Delivered Monday, August 5, 2019
It’s great to be here today, but, as you know, all development in Manhattan is controversial!
Thank you to EDC, Council Member Rivera and my friend Andrew Rasiej. I have supported this project since its inception because since my days as Chair of the City Council’s Technology Committee, I have understood what technology can mean for this city and its residents. Technology can re-shape government, it can change the way small businesses operate, and most importantly, it can provide JOBS.
But all of these good things don’t just happen on their own. We need organizations like Civic Hall to bring together the technology community and provide the resources this community needs as to open up the tech community to those who do not have access. We need organizations like Per Scholas, FedCap, and of course CUNY, that effectively train people so that they are able to get jobs in technology.
Technology is the fastest growing private sector industry in New York – there are about 300,000 tech jobs now and that number is growing. In fact a State Comptroller’s report from 2017 detailed a fifty-seven percent increase in tech sector employment between 2010 and 2016. And I can tell you, whether you were for or against the Amazon project in Queens, it was clear then and is clear now that we have a ways to go in creating the pipeline to fill all of the new tech jobs coming on line.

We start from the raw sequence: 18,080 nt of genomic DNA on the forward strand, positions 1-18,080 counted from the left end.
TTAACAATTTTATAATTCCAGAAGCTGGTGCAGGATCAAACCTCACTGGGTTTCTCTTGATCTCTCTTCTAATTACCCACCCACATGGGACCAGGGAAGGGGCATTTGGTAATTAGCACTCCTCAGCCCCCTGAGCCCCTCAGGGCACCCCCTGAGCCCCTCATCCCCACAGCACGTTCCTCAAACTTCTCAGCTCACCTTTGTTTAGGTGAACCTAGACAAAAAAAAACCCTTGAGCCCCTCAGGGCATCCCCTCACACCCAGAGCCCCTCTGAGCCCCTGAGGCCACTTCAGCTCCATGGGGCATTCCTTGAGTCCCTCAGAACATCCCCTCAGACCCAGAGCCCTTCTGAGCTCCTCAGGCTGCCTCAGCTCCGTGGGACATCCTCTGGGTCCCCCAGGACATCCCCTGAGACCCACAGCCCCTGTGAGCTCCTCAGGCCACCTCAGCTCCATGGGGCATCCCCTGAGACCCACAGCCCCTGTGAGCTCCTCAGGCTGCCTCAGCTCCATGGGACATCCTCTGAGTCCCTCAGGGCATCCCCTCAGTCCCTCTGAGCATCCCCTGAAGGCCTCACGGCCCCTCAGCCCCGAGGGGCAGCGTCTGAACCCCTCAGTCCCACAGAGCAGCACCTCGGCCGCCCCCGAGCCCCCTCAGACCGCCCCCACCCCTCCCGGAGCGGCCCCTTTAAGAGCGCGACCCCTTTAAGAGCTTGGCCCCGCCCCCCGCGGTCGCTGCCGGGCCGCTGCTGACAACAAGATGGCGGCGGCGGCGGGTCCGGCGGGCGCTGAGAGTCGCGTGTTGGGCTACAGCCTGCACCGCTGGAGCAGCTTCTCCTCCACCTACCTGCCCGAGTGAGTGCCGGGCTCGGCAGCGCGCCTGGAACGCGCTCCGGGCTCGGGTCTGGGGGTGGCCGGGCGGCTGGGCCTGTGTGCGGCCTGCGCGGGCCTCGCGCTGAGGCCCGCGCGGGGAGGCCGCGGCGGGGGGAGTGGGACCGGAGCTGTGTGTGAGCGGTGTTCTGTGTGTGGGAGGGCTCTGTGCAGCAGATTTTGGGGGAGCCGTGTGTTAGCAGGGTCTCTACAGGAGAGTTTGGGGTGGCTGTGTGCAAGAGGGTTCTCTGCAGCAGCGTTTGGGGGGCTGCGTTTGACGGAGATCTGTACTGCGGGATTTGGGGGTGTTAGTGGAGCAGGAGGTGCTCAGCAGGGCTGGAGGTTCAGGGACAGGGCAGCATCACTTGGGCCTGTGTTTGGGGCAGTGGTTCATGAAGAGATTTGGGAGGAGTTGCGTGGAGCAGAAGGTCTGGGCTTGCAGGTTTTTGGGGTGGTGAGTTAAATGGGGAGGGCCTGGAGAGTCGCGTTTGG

It is also clear that this is a great location to offer this training and entrée into the tech world. Community Board 3 has a poverty rate of about 25.5% according to the Furman Center’s 2017 New York City Neighborhood Data Profile. This is double the national poverty rate. So we have ensured, through negotiation and through the Neighborhood Tech Training Advisory Board that we set up, that there will be scholarship and grant opportunities for local residents.
There is even more to like about this project. More than 10,000 square feet of community event space that will actually be available to the community for free. 33,000 square feet for workforce development. 55,000 square feet of “step-up” space – for use for small tech start-ups looking to expand. A retail space, that through a series of agreed-upon provisions (such as limiting to 5 the number of other establishments the commercial tenants can currently run), will not be for chain stores, but rather will favor local small businesses. And because we support STEAM, rather than just STEM, a cellar that will provide space for arts groups.
Congratulations to everyone involved in this endeavor. It is truly the sort of initiative that we as a city should be supporting – providing space for non-profits, small businesses and the most up to date job training. I can’t wait to visit and to participate in whatever the newest version of hack-a-thons turns out to be!